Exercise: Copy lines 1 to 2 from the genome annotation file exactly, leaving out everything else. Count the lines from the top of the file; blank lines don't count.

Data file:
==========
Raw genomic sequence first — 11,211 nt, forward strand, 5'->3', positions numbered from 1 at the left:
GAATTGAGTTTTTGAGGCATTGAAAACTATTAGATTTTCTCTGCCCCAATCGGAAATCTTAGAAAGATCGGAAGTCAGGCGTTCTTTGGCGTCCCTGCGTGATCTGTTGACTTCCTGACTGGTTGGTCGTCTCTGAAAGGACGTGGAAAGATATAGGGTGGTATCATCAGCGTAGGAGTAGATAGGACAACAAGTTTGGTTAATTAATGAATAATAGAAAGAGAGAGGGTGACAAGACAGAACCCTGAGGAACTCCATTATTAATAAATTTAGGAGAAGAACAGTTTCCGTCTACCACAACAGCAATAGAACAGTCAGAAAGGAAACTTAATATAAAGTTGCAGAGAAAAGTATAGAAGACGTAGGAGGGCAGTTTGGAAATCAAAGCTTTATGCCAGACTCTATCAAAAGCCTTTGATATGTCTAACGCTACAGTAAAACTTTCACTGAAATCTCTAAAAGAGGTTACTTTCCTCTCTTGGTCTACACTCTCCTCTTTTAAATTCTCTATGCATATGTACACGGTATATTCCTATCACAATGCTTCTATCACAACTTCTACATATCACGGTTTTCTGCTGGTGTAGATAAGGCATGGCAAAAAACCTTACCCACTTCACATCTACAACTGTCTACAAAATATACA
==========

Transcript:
Raw genomic sequence first — 11,211 nt, forward strand, 5'->3', positions numbered from 1 at the left:
GAATTGAGTTTTTGAGGCATTGAAAACTATTAGATTTTCTCTGCCCCAATCGGAAATCTTAGAAAGATCGGAAGTCAGGCGTTCTTTGGCGTCCCTGCGTGATCTGTTGACTTCCTGACTGGTTGGTCGTCTCTGAAAGGACGTGGAAAGATATAGGGTGGTATCATCAGCGTAGGAGTAGATAGGACAACAAGTTTGGTTAATTAATGAATAATAGAAAGAGAGAGGGTGACAAGACAGAACCCTGAGGAACTCCATTATTAATAAATTTAGGAGAAGAACAGTTTCCGTCTACCACAACAGCAATAGAACAGTCAGAAAGGAAACTTAATATAAAGTTGCAGAGAAAAGTATAGAAGACGTAGGAGGGCAGTTTGGAAATCAAAGCTTTATGCCAGACTCTATCAAAAGCCTTTGATATGTCTAACGCTACAGTAAAACTTTCACTGAAATCTCTAAAAGAGGTTACTTTCCTCTCTTGGTCTACACTCTCCTCTTTTAAATTCTCTATGCATATGTACACGGTATATTCCTATCACAATGCTTCTATCACAACTTCTACATATCACGGTTTTCTGCTGGTGTAGATAAGGCATGGCAAAAAACCTTACCCACTTCACATCTACAACTGTCTACAAAATATACA